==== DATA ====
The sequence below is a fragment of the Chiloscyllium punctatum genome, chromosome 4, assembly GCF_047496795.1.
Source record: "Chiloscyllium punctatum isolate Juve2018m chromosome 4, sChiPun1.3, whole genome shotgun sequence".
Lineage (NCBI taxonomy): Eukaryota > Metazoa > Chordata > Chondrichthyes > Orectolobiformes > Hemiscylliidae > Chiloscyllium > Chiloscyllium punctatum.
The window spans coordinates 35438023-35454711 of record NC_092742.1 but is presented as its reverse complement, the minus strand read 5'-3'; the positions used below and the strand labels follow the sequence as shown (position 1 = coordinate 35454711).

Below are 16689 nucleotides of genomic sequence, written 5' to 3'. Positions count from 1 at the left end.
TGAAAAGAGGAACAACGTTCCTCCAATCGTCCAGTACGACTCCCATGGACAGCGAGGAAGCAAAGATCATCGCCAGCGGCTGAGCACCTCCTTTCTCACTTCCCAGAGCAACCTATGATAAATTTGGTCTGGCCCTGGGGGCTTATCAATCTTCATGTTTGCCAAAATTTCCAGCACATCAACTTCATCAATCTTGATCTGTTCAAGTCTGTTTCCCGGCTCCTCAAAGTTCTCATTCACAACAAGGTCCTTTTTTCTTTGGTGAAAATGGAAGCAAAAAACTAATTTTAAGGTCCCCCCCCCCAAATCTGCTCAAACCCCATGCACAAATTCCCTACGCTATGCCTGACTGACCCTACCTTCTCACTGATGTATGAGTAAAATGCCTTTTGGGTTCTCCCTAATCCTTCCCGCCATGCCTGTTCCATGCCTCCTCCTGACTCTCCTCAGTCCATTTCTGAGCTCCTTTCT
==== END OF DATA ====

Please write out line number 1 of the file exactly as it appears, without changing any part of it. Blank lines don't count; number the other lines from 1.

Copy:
The sequence below is a fragment of the Chiloscyllium punctatum genome, chromosome 4, assembly GCF_047496795.1.